|EXCEEDING EXPECTATIONS: At Bell Brothers, a customer presented her own award to technician Justin Engelleiter for providing great service and exceeding her expectations.|
Just about every HVAC contractor has been the recipient of a bad online review. Most of these reviews usually fall into one of two camps: customers who have legitimate gripes and customers who are simply hard to please. Regardless whether a contractor thinks a complaint is valid, it’s important to respond as quickly as possible to mitigate the situation.
As Lauren Edvalson, director of marketing, Bell Bros. Plumbing, Heating, and Air, Sacramento, California, noted: “We’ve had our challenges with negative reviews, but our policy is to always address them within the same business day. It’s not always possible to find the client’s information in our database, but we do our best to resolve the concern through public comments so that others can see we truly care about resolving the concern.”
And, as many contractors have discovered, customers who know a company cares about them are more likely to do business with that company in the future.
Responding immediately to negative online reviews is something every contractor should do, said Mike Montano, president, 1800AnyTyme Plumbing, Heating, Electrical, Air Conditioning, Vista, California. “Make sure they know you care and that you want to make it right. An online response should ideally come from the president, because the customer wants to hear from the top. Then, send a private message that says, ‘I’m the president of the company, I want to make this right, here’s my personal cell phone number, please call me.’ Then, show you care by making it right.”
With more than 4,200 five-star reviews on websites ranging from Google to Yelp to Angie’s List, Conway Services Heating, Cooling, and Plumbing, Cordova, Tennessee, knows a thing or two about online reviews. “We have some of the greatest employees who sincerely take care of our customers in every way possible, but we are also human, and, from time to time, we can make a mistake,” said John Conway, marketing manager, Conway Services. “Sometimes that mistake can come through as a negative review, and, when that happens, we quickly jump into action seven days a week.”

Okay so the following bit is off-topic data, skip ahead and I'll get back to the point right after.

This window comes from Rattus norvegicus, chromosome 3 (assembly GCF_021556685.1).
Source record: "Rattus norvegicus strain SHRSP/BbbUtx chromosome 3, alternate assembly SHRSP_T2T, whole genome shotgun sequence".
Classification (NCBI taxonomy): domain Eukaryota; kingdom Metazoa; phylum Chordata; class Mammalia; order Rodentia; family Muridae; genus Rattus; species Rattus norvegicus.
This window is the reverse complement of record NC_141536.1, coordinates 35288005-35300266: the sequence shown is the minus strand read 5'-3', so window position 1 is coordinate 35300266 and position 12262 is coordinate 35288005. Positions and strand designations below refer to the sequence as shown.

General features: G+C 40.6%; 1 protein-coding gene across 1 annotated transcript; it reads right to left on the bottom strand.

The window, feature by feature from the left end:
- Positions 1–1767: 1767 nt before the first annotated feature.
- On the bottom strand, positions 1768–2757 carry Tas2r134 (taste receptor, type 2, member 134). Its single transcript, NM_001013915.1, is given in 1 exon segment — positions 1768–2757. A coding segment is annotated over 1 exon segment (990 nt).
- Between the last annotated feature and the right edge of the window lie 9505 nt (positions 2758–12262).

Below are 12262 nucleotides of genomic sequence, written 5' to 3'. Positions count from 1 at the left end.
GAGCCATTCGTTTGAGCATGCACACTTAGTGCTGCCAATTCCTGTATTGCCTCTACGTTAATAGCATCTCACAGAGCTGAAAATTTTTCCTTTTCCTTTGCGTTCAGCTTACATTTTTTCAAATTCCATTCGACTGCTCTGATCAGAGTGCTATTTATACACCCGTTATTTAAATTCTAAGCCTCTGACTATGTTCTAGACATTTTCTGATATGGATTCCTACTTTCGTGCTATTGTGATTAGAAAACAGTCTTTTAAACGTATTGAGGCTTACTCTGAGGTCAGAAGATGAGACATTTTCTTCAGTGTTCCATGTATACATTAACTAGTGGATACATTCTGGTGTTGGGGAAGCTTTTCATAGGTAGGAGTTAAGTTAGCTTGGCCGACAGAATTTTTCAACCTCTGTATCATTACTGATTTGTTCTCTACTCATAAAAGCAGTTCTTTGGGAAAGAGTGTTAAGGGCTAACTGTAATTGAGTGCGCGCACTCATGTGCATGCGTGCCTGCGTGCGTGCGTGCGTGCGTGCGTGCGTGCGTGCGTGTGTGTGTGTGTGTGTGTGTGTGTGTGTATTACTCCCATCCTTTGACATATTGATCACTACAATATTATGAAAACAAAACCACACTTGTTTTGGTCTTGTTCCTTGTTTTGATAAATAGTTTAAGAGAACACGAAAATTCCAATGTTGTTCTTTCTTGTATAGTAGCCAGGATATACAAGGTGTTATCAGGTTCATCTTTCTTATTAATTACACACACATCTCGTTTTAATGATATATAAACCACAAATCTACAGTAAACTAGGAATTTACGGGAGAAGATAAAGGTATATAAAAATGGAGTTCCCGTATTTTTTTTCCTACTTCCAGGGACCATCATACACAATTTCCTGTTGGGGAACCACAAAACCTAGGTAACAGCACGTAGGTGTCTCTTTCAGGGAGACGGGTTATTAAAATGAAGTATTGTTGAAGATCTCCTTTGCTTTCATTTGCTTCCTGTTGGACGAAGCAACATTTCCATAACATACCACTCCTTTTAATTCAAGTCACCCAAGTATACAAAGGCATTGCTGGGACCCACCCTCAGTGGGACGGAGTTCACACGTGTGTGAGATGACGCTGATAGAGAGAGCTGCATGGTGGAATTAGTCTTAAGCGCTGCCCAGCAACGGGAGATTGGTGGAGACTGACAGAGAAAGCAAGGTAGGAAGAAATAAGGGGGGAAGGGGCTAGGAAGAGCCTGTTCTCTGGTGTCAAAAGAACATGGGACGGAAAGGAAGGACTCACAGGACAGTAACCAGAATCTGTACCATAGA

The first step Conway takes is to reach out to the customer and thank them for the review. “That’s right — we thank them for the negative review. You want them to know you care and that you are going to take action to make them happy immediately. Post a response to the review and make sure the response is professional. Never argue with a customer online — the customer is always right, even when they are wrong. That being said, I feel that most reviews are pretty accurate — at least they are accurate on how the customer feels at the time. And, if something’s gone bad, we want to know so we can correct it as soon as possible. We wouldn’t want to ever leave a customer out there who is unhappy.”
Responding immediately to negative reviews and offering to fix what is making the customer unhappy can even result in more loyal customers. Edvalson noted a customer recently posted a negative review on the company’s Facebook page following a miscommunication about parts that were supposed to be ordered for her furnace. “We gave her a call right away and were able to resolve the issue by listening to her and offering a sincere apology for her wasted time. She removed the review and will be keeping her club membership with us.”
Rich Morgan, owner, Magic Touch Mechanical, Mesa, Arizona, had a similar experience with a customer who posted a negative review after one of his home energy auditors failed to deliver the final report that was promised. “I called the customer and expressed my sincerest apologies. I explained I had already issued a full refund prior to calling and that we were unaware this individual had dropped the ball [and the employee was subsequently let go]. I offered a free do-over visit with the department manager and myself, and the customer was ‘blown away by how much we care.’ The customers purchased almost every recommendation we made on the report.”